In-painting instructs the model to only generate an image for a portion of the image, in this case, it’s the portion I deleted with the brush inside of Dream Studio above.
I couldn’t get to a good result in time. Although looking at the gallery, the models are quite capable of generating horrific imagery involving eyes.
Midjourney prompt: front-view of the vic viper space fighter jet on its launch platform, wide wings, black background, blue highlights, red missles --ar 3:2
Midjourney prompt: front close-up of the black eyes of a space pilot Mr. James Burton peering through the visor of a white helmet, blue lighting, the stars reflected on the glass --ar 3:2
This image provided a good opportunity to try out DALL-E’s outpainting tool to expand the canvas and fill-in the surrounding space with content.
Expanding the Canvas with DALL-E Outpainting
Say we decided to go with this image for the ship’s captain
We can upload it to DALL-E’s outpainting editor and over a number of generations continue to expand the imagery around the image (taking into consideration a part of the image so we keep some continuity).
The outpainting workflow is different from the text2image in that the prompt has to be changed to describe the portion you’re crafting at each portion of the image.
My Current Impressions of Commercial AI Image Generation Tools
It’s been a few months since the vast majority of people started having broad access to AI image generation tools. The major milestone here is the open source release of Stable Diffusion (although some people had access to DALL-E before, and models like OpenAI GLIDE were publicly available but slower and less capable). During this time, I’ve gotten to use three of these image generation services.
Dream Studio by Stability AI
Stable Diffusion v2.1 prompt: Two astronauts exploring the dark, cavernous interior of a huge derelict spacecraft, digital art, neon blue glow, yellow crystal artifacts
This is what I have been using the most over the last few months.
- They made Stable Diffusion and serve a managed version of it – a major convenience and improvement in workflow.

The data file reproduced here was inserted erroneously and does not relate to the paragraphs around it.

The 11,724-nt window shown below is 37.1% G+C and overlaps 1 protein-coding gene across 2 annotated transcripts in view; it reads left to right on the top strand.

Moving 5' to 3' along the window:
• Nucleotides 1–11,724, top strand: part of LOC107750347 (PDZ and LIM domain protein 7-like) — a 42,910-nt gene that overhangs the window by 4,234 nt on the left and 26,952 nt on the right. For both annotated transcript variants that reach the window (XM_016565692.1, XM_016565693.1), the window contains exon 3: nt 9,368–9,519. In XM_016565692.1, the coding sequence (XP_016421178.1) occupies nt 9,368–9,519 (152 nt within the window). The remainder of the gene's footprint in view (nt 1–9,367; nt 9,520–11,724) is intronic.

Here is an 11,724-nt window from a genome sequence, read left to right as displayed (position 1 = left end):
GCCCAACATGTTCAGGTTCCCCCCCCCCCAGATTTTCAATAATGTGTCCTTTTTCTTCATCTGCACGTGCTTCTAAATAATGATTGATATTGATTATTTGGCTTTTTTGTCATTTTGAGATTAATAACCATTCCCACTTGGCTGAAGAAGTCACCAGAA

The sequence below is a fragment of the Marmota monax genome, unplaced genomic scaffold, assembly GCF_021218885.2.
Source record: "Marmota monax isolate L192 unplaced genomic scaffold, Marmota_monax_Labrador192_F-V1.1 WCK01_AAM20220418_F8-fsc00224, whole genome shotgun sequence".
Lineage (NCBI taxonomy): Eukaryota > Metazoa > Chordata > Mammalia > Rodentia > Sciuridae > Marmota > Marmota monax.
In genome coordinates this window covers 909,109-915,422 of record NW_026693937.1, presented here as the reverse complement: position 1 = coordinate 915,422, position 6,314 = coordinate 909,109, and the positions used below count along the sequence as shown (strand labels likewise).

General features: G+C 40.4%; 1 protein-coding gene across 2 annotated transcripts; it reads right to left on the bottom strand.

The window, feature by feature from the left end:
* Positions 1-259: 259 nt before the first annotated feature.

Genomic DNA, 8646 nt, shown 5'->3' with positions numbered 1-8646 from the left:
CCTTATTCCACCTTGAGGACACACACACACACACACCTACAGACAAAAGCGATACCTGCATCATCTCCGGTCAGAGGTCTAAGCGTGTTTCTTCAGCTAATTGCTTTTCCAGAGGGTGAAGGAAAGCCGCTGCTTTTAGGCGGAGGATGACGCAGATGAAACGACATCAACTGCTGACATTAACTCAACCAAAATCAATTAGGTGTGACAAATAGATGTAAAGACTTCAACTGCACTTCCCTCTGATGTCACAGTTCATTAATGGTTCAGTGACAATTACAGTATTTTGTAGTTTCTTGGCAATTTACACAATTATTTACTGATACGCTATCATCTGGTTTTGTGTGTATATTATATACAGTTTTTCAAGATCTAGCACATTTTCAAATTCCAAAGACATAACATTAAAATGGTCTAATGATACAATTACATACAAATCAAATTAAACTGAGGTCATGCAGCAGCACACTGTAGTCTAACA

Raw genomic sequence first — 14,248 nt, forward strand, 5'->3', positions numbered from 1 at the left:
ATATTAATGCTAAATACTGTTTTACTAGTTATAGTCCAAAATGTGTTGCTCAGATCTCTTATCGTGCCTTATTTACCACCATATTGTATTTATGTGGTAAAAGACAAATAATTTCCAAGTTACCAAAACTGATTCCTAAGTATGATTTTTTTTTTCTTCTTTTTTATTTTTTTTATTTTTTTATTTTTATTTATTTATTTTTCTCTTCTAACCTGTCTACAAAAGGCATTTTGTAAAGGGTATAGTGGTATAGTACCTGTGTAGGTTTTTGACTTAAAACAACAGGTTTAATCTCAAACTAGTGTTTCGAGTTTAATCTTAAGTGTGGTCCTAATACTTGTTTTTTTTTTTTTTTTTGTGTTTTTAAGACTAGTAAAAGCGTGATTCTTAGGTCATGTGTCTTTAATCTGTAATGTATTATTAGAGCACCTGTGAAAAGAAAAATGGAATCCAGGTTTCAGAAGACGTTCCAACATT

- They have an API and so the models can be accessed programmatically. A key point for extending the capability and building more advanced systems that use an image generation component.
- Being the makers of Stable Diffusion, it is expected they will continue to be the first to offer the managed version of upcoming versions which are expected to keep getting better.
- The fact that Stable Diffusion is open source is another big point in their favor. The managed model can be used as a prototyping ground (or a production tool for certain use cases), yet you have the knowledge that if your use cases requires fine-tuning your own model you can revert to the open source versions.
- Currently the best user interface with the most options (without being overwhelming like some of the open source UIs). It has the key sliders you need to tweak and you can pick how many candidates to generate. They were quick to add user interface components for advanced features like in-painting.
- Dream Studio still does not robustly keep a history of all the images the user generates.
- Older versions of Stable Diffusion (e.g. 1.4 and 1.5) remain easier to get better results with (aided by galleries like Lexica). The newer models are still being figured out by the community, it seems.
Midjourney v4 prompt: Two astronauts exploring the dark, cavernous interior of a huge derelict spacecraft, digital art, neon blue glow, yellow crystal artifacts --ar 3:2
- By far the best generation quality with the least amount of prompt tweaking
- The UI saves the archive of generation
- Community tab feed in the website is a great showcase of the artwork the community is pumping out. In a way, it is Midjourney’s own Lexica.
- Can only be accessed via Discord, as far as I can tell. I don’t find that to be a compelling channel. As a trial user, you need to generate images in public “Newbie” channels (which didn’t work for me when I tried them a few months ago – understandable given the meteoric growth the platform has experienced). I revisited the service only recently and paid for a subscription that would allow me to directly generate images using a bot.
- No UI components to pick image size or other options. Options are offered as commands to add to the prompt. I found that to be less discoverable than Dream Studio’s UI which shows the main sliders and describes them.
- Can’t access it via API (as far as I can tell) or generate images in the browser.
One generation plus two outpainting generations to expand the sides. DALL-E prompt: Two astronauts exploring the dark, cavernous interior of a huge derelict spacecraft, digital art, neon blue glow, yellow crystal artifacts
- DALL-E was the first to dazzle the world with the capabilities of this batch of image generation models.
- Inpainting and outpainting support
- Keeps the entire history of generated images
- Has an API
- Feels a little slower than Stable Diffusion, but good that it generates four candidate images
- Because it lags behind Midjourney in quality of images generated in response to simple prompts, and behind Stable Diffusion in community adoption and tooling (in my perception), I haven’t found a reason to spend a lot of time exploring DALL-E. Outpainting feels kinda magical, however. I think that’s where I may spend some more time exploring.
That said, do not discount DALL-E just yet, however. OpenAI are quite the pioneers and I’d expect the next versions of the model to dramatically improve generation quality.
This is a good place to end this post although there are a bunch of other topics I had wanted to address. Let me know what you think on @JayAlammar or @JayAlammar@sigmoid.social.